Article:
One last blog about the Presidential debates.
I find it troubling that facts were the biggest casualties of this series. If I were an undecided voter I doubt I the debates would have led to a decision. Yes, the President gave lots of detail for how he would reach his policy goals, whereas Governor Romney continued to deal in vague, positive-sounding generalities. But some people do not like all that detail and do not want to know how the economy will be fixed: they just want it to be fixed. So this time, "how I feel about the candidate" just might tip the scales.
The televised debates were meant to give us a clearer view of each candidate; to show us what each of them stood for. But, as I said, facts were distorted so much that it was hard to score them on that point. That brings us back to perception and connection. So what's the final score?
I give the ultimate win to President Obama. Here's why: he proved he can learn from his mistakes. His delivery continued to improve as the cycle went on, while Governor Romney succumbed to overconfidence that led to a smug delivery in the third debate. The Governor is already battling the perception that he thinks he is better than at least 47% of us. He should be more careful not to seem snobby and elitist. A dose of humility would have helped.
As the President noted in his interview with Jay Leno on Wednesday, "If you don't have the energy and presentation that make people snap up and say 'I get it'" you lose. He learned to overcome his personal tendency to be cool, cerebral and aloof and come out in the third debate as someone who will fight for the voter. His eye contact with the moderator, the way he cocked his head as he listened, his use of gestures that were congruent with his words (to name just a couple of specifics) all said: this is a real person who just might listen to a voter like me.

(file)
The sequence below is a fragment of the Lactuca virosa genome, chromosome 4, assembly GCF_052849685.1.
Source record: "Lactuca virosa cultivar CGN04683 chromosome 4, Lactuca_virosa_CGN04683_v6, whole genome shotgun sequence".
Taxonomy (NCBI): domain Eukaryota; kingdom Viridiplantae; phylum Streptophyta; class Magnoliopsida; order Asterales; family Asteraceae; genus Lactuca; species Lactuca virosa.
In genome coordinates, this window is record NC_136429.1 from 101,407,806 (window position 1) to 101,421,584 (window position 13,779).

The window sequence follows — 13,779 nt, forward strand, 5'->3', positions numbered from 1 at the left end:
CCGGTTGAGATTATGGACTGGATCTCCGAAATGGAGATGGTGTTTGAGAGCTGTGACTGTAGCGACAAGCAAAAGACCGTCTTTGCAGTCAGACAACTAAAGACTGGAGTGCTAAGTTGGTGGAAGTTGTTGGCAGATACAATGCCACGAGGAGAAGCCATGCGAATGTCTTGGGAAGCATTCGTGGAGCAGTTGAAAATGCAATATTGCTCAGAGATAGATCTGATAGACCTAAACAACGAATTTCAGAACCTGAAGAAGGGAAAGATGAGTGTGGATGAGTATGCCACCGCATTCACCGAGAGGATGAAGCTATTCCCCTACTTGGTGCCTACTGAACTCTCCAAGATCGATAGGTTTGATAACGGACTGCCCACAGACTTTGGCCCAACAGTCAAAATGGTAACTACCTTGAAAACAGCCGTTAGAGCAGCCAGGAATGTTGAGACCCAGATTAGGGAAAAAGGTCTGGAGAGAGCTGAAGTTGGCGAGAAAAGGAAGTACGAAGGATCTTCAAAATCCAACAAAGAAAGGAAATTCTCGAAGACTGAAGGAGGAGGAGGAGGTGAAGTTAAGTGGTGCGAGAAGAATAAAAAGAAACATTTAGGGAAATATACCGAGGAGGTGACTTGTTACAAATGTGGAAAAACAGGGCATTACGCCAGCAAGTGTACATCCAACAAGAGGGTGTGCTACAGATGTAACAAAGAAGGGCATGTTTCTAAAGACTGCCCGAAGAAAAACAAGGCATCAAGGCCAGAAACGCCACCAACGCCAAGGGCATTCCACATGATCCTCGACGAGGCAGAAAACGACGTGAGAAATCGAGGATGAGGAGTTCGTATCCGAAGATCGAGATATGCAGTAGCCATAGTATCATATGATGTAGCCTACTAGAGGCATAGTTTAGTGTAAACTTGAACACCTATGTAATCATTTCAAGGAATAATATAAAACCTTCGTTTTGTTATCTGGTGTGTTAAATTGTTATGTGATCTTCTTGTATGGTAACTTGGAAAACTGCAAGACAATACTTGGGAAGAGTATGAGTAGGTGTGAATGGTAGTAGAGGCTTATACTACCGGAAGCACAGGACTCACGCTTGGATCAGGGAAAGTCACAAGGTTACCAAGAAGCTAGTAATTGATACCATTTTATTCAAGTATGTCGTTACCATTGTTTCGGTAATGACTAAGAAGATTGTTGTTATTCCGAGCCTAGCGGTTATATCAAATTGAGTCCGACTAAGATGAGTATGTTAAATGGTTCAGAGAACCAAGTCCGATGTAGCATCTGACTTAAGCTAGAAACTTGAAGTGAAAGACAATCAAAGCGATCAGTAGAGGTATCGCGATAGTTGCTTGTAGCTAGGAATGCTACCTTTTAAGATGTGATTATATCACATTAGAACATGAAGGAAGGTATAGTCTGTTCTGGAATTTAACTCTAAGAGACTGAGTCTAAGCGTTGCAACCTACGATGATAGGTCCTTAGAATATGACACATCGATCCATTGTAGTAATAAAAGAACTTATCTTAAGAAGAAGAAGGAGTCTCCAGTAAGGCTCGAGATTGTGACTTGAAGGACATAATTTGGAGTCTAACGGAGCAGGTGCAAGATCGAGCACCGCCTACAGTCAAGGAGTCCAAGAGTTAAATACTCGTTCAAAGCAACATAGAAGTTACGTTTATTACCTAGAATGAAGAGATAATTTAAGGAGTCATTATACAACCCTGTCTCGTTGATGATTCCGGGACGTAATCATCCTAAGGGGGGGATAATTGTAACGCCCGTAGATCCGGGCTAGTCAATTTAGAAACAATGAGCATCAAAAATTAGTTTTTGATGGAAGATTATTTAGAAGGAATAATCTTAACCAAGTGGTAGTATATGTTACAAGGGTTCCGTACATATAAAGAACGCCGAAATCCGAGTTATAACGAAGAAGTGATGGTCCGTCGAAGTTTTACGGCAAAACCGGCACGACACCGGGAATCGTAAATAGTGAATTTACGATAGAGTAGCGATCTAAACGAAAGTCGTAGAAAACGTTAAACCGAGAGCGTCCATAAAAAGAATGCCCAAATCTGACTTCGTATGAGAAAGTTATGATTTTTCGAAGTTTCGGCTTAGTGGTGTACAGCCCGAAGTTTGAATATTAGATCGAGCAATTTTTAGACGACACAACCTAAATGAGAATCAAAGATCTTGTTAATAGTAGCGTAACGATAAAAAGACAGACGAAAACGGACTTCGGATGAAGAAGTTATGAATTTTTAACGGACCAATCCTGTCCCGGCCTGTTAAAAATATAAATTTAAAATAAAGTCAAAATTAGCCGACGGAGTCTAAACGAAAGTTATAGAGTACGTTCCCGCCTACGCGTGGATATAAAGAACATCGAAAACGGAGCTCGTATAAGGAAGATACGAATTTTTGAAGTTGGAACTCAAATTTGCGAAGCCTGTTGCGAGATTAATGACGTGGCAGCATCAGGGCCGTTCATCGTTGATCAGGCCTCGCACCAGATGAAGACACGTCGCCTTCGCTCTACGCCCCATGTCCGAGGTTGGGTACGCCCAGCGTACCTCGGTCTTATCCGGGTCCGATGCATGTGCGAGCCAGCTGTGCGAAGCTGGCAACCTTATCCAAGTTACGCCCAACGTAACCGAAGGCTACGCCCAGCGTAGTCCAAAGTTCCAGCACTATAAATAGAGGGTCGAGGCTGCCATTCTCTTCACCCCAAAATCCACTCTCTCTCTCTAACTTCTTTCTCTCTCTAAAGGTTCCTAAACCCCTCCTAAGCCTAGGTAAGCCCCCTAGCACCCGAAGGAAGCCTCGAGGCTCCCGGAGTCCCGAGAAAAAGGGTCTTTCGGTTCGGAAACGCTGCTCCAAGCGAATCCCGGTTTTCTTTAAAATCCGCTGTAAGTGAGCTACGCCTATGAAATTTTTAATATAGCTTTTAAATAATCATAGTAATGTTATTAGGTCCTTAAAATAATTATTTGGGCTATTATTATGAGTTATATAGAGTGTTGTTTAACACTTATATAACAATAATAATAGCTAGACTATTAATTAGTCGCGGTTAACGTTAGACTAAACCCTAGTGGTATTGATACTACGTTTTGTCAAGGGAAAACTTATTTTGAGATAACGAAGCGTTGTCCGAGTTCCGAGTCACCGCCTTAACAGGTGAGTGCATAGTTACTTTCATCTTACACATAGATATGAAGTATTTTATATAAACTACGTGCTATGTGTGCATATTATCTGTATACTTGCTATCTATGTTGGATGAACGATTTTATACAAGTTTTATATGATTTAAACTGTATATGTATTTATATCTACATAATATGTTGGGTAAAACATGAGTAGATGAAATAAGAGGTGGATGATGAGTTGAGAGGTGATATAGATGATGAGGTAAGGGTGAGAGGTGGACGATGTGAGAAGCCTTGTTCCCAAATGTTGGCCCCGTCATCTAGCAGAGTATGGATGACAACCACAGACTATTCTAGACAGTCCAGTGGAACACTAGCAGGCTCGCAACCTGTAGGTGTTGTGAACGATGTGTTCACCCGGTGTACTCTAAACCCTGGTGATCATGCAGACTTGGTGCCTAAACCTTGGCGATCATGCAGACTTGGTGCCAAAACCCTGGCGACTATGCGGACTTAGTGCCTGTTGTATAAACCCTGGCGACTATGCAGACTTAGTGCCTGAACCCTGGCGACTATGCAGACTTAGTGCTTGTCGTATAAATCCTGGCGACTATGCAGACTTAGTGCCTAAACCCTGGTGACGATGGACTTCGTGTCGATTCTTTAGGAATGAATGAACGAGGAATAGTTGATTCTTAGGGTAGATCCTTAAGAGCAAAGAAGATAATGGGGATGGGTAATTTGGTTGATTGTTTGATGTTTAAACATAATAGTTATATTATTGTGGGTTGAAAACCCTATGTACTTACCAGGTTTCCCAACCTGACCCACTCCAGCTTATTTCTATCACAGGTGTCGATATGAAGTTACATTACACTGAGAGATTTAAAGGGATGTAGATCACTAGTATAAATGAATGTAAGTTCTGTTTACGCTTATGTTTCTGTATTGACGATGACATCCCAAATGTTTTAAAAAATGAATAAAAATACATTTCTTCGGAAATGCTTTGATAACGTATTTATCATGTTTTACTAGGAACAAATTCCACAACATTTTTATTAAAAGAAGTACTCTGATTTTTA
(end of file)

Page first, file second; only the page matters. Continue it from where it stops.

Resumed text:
Now I know voting is so incredibly partisan this time around that no one can predict what will happen. But I know that many of us in the professional speaking world hope the President is reelected. He is the better speaker, and - best of all - he has shown he can learn from his mistakes! The fact that he is aware that there is always room for improvement endears him to teachers and coaches everywhere. These debates, after all, did provide us with a glimpse of what makes him tick.
Never underestimate the power of making that connection.